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The Red Queen Paradox: A Proper Name for a Popular Game - Note

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  • Elias L. Khalil

Abstract

HOLM [1995] claims that the prisoners' dilemma story is dubious: Each prisoner may confess even when innocent. However, this apparent failing can be remedied. The story is dubious rather because it is already institution-bound (the trust which binds the prisoners) and, therefore, its range is limited. An alternative, institution-free story is the 'Red Queen Paradox' from Alice's Adventures in Wonderland. The Red Queen Paradox highlights the reason behind the familiar suboptimal outcome of competition. The reason ist not the lack of an enforcer but rather the character of property as non-exclusively owned which typifies competition.

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Bibliographic Info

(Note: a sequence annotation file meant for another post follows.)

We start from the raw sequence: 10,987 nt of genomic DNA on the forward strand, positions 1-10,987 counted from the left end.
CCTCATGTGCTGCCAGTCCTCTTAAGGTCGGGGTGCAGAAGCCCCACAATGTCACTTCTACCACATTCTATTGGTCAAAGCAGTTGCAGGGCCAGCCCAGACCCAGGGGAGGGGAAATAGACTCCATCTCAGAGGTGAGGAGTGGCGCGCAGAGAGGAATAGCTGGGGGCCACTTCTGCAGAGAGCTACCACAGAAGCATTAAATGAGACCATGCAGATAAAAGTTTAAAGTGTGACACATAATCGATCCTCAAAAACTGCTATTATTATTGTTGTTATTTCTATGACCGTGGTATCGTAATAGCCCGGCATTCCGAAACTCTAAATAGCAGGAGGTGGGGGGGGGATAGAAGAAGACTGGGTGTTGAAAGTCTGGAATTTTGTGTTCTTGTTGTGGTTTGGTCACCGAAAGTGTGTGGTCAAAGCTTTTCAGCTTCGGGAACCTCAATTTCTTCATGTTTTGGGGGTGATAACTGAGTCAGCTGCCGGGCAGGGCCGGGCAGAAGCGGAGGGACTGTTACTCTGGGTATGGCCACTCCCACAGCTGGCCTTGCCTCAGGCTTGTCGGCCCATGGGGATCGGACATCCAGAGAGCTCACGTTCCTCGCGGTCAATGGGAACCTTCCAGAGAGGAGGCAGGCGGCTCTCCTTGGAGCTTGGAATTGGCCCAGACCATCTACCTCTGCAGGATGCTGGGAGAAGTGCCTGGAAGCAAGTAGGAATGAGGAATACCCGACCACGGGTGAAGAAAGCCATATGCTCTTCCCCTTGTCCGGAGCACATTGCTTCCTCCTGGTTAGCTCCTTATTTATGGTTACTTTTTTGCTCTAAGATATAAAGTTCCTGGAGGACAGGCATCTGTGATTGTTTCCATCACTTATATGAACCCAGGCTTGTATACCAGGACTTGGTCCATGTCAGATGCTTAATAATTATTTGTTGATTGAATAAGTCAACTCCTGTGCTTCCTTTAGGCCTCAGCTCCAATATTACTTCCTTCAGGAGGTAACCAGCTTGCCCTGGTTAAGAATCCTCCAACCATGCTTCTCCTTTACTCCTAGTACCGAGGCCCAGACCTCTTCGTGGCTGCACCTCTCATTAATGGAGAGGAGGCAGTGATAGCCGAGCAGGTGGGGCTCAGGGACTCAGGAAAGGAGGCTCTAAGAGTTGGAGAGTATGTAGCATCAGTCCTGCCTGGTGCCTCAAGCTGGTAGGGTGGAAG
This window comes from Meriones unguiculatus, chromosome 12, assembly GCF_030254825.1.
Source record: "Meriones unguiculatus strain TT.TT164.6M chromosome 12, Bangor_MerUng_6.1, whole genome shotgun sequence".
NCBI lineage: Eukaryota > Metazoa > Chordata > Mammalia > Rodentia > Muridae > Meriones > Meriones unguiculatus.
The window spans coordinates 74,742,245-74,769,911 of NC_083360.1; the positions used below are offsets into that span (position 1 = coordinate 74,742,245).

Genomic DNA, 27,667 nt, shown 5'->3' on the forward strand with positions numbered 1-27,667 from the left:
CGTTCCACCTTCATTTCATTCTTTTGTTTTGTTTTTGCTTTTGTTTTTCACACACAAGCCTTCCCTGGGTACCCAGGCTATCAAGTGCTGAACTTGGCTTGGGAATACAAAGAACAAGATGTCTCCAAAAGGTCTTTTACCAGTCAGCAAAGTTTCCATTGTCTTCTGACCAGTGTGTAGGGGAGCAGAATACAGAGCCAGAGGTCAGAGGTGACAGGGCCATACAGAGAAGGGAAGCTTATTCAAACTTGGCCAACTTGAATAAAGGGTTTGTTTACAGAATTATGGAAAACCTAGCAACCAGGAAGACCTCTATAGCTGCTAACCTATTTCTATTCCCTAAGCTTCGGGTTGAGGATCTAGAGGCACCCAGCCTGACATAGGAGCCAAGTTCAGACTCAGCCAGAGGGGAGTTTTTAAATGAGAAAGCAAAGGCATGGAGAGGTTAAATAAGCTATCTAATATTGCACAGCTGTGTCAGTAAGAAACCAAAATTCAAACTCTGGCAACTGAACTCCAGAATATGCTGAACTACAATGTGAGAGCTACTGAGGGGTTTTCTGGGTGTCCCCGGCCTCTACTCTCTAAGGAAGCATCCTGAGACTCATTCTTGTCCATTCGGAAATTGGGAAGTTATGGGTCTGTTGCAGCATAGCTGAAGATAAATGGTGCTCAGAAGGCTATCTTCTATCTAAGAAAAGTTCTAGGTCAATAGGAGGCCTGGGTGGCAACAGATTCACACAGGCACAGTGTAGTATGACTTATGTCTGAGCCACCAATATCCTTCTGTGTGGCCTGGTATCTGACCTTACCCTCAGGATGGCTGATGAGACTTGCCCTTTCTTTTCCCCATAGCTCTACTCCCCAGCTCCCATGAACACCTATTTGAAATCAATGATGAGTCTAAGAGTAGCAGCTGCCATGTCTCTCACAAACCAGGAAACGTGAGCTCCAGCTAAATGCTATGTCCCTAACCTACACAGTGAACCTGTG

Article provided by Mohr Siebeck, Tübingen in its journal Journal of Institutional and Theoretical Economics.

Volume (Year): 153 (1997)
Issue (Month): 2 (June)
Pages: 411-415

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Handle: RePEc:mhr:jinste:urn:sici:0932-4569(199706)153:2_411:trqpap_2.0.tx_2-3

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  1. The Entrepreneurial Economist and the Red Queen Game
    by Paul in truck and barter on 2006-03-12 07:39:47
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Cited by:
  1. Mark Koyama, 2008. "Evading the 'Taint of Usury' Complex Contracts and Segmented Capital Markets," Economics Series Working Papers 412, University of Oxford, Department of Economics.
  2. Vaaler, Paul M. & McNamara, Gerry, 2006. "Are Technology-Intensive Industries More Dynamically Competitive? No and Yes," Working Papers 06-0124, University of Illinois at Urbana-Champaign, College of Business.
  3. William Baumol, 2002. "Towards microeconomics of innovation: Growth engine hallmark of market economics," Atlantic Economic Journal, International Atlantic Economic Society, vol. 30(1), pages 1-12, March.
  4. Ewing, Michael T. & Jevons, Colin P. & Khalil, Elias L., 2009. "Brand death: A developmental model of senescence," Journal of Business Research, Elsevier, vol. 62(3), pages 332-338, March.

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